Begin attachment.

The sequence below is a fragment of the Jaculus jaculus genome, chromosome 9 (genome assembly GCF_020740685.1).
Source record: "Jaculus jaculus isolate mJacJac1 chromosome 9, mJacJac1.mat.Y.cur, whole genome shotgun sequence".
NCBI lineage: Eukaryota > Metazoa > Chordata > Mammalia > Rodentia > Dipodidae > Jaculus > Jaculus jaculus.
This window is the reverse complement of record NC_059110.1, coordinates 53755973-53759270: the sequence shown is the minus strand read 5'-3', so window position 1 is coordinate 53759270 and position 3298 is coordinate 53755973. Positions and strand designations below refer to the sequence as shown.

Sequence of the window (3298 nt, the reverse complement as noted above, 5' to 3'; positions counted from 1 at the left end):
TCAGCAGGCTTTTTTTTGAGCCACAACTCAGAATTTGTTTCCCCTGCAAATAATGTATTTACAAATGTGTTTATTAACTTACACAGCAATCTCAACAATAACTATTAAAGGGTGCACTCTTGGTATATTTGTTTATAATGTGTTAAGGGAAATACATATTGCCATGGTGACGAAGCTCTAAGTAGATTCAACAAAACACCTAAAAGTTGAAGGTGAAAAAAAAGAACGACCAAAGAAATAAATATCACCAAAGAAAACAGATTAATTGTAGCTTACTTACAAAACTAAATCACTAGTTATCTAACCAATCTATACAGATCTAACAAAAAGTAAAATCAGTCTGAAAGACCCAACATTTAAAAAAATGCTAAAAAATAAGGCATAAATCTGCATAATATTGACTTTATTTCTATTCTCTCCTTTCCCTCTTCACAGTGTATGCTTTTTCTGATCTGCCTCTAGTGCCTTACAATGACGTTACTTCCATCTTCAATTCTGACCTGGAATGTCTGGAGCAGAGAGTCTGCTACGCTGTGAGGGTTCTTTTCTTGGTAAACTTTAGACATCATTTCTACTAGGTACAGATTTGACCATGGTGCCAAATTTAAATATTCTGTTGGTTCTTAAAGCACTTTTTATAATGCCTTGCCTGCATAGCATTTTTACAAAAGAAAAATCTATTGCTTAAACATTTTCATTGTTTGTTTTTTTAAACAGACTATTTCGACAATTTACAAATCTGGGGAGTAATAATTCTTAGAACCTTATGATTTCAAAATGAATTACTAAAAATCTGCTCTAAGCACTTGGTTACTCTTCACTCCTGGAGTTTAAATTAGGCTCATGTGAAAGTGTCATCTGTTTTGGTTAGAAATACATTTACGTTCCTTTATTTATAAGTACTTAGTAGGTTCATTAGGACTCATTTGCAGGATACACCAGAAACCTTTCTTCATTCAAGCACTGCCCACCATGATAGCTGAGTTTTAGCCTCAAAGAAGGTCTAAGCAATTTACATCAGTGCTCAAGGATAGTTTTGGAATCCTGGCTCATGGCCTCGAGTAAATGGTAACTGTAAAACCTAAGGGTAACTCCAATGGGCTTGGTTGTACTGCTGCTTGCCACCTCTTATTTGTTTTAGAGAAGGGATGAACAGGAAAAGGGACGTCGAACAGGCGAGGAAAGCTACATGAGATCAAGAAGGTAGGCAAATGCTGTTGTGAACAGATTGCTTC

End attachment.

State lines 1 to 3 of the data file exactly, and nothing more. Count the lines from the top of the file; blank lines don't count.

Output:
The sequence below is a fragment of the Jaculus jaculus genome, chromosome 9 (genome assembly GCF_020740685.1).
Source record: "Jaculus jaculus isolate mJacJac1 chromosome 9, mJacJac1.mat.Y.cur, whole genome shotgun sequence".
NCBI lineage: Eukaryota > Metazoa > Chordata > Mammalia > Rodentia > Dipodidae > Jaculus > Jaculus jaculus.